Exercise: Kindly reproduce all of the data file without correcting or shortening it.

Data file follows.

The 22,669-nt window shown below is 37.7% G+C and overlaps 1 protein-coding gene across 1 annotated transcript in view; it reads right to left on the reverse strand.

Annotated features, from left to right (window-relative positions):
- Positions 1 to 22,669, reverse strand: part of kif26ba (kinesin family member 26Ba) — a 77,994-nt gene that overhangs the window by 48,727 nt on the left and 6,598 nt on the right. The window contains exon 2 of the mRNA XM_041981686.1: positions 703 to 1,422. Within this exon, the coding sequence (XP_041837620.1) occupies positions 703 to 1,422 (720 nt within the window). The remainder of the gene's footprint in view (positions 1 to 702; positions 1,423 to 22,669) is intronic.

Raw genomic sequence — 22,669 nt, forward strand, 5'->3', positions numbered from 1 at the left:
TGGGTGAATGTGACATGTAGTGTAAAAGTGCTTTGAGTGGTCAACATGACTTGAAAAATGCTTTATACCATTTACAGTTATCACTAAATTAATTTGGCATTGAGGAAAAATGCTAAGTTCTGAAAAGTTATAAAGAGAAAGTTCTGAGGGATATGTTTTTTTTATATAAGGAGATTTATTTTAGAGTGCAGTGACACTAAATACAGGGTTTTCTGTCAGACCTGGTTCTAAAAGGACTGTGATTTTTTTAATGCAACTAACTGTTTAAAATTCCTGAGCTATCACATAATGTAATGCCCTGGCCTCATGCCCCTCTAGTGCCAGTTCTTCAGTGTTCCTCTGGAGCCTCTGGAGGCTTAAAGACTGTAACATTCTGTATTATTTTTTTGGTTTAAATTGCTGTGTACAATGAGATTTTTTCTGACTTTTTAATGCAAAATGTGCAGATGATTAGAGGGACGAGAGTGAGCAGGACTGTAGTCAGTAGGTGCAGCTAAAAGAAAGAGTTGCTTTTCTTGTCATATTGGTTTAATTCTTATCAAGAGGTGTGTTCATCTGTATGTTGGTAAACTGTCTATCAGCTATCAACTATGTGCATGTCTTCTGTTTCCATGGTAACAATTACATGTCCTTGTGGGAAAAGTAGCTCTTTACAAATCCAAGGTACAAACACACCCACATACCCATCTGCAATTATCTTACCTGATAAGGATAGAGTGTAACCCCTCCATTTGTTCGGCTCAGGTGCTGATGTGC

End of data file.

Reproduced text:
The 22,669-nt window shown below is 37.7% G+C and overlaps 1 protein-coding gene across 1 annotated transcript in view; it reads right to left on the reverse strand.

Annotated features, from left to right (window-relative positions):
- Positions 1 to 22,669, reverse strand: part of kif26ba (kinesin family member 26Ba) — a 77,994-nt gene that overhangs the window by 48,727 nt on the left and 6,598 nt on the right. The window contains exon 2 of the mRNA XM_041981686.1: positions 703 to 1,422. Within this exon, the coding sequence (XP_041837620.1) occupies positions 703 to 1,422 (720 nt within the window). The remainder of the gene's footprint in view (positions 1 to 702; positions 1,423 to 22,669) is intronic.

Raw genomic sequence — 22,669 nt, forward strand, 5'->3', positions numbered from 1 at the left:
TGGGTGAATGTGACATGTAGTGTAAAAGTGCTTTGAGTGGTCAACATGACTTGAAAAATGCTTTATACCATTTACAGTTATCACTAAATTAATTTGGCATTGAGGAAAAATGCTAAGTTCTGAAAAGTTATAAAGAGAAAGTTCTGAGGGATATGTTTTTTTTATATAAGGAGATTTATTTTAGAGTGCAGTGACACTAAATACAGGGTTTTCTGTCAGACCTGGTTCTAAAAGGACTGTGATTTTTTTAATGCAACTAACTGTTTAAAATTCCTGAGCTATCACATAATGTAATGCCCTGGCCTCATGCCCCTCTAGTGCCAGTTCTTCAGTGTTCCTCTGGAGCCTCTGGAGGCTTAAAGACTGTAACATTCTGTATTATTTTTTTGGTTTAAATTGCTGTGTACAATGAGATTTTTTCTGACTTTTTAATGCAAAATGTGCAGATGATTAGAGGGACGAGAGTGAGCAGGACTGTAGTCAGTAGGTGCAGCTAAAAGAAAGAGTTGCTTTTCTTGTCATATTGGTTTAATTCTTATCAAGAGGTGTGTTCATCTGTATGTTGGTAAACTGTCTATCAGCTATCAACTATGTGCATGTCTTCTGTTTCCATGGTAACAATTACATGTCCTTGTGGGAAAAGTAGCTCTTTACAAATCCAAGGTACAAACACACCCACATACCCATCTGCAATTATCTTACCTGATAAGGATAGAGTGTAACCCCTCCATTTGTTCGGCTCAGGTGCTGATGTGC